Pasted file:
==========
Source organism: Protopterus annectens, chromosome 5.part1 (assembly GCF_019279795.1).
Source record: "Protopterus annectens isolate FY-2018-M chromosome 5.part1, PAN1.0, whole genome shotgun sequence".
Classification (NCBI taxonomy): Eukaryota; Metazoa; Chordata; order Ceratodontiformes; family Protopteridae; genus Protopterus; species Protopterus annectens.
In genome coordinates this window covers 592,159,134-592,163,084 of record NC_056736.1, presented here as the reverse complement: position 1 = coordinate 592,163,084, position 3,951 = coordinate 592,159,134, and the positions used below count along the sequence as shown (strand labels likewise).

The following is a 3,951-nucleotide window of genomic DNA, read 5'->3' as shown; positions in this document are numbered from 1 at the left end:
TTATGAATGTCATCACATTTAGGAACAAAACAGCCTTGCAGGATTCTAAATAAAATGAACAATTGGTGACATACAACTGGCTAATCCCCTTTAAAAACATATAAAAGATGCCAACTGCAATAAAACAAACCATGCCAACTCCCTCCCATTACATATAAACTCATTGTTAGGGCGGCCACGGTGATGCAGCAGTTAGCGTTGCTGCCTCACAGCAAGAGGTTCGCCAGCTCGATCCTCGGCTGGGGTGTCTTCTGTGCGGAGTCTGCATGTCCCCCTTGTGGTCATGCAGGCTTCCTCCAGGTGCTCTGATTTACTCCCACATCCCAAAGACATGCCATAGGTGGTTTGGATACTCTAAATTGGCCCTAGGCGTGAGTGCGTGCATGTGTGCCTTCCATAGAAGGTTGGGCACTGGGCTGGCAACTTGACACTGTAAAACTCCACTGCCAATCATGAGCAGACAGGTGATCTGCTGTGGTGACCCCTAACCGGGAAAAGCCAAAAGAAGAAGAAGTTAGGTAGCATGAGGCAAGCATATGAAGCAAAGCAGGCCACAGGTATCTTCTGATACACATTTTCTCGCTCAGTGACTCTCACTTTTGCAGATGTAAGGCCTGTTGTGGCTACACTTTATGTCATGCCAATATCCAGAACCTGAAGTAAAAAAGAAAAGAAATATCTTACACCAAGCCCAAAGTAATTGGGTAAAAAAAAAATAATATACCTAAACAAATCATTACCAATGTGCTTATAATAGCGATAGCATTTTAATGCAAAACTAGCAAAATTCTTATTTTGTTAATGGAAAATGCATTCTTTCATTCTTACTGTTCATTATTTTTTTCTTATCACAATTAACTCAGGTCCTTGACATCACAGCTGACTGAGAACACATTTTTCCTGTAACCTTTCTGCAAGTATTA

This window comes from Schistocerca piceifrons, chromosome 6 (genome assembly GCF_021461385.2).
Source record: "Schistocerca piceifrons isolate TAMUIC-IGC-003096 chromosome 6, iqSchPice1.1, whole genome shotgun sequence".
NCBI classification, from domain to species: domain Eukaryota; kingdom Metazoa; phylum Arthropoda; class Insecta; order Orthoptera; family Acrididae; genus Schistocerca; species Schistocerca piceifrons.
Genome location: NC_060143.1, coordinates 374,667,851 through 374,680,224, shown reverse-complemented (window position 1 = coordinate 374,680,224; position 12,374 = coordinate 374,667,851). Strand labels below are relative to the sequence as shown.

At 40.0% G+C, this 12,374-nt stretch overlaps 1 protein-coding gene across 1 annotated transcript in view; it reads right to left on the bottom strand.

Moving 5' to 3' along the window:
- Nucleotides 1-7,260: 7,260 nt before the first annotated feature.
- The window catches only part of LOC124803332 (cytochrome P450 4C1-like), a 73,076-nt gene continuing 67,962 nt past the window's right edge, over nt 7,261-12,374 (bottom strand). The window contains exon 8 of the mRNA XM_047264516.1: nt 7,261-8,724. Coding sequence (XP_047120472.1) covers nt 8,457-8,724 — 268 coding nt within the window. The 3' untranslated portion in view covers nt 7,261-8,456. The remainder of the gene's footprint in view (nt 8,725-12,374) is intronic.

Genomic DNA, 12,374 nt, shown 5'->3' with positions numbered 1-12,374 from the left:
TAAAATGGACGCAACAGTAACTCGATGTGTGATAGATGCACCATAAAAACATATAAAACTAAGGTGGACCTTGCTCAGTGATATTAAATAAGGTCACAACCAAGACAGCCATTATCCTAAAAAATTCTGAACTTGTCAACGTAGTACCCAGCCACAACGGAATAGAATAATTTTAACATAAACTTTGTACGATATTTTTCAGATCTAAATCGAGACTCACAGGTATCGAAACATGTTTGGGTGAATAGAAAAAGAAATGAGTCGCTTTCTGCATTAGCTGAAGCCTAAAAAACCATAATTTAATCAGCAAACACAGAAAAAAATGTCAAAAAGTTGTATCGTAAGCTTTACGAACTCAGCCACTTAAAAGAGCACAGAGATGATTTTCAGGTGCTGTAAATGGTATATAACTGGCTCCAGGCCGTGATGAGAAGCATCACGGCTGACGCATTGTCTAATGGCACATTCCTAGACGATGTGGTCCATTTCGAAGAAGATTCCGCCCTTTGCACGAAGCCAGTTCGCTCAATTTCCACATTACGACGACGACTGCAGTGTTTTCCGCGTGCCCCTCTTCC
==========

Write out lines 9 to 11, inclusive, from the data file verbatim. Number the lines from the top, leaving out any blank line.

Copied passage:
NCBI classification, from domain to species: domain Eukaryota; kingdom Metazoa; phylum Arthropoda; class Insecta; order Orthoptera; family Acrididae; genus Schistocerca; species Schistocerca piceifrons.
Genome location: NC_060143.1, coordinates 374,667,851 through 374,680,224, shown reverse-complemented (window position 1 = coordinate 374,680,224; position 12,374 = coordinate 374,667,851). Strand labels below are relative to the sequence as shown.

At 40.0% G+C, this 12,374-nt stretch overlaps 1 protein-coding gene across 1 annotated transcript in view; it reads right to left on the bottom strand.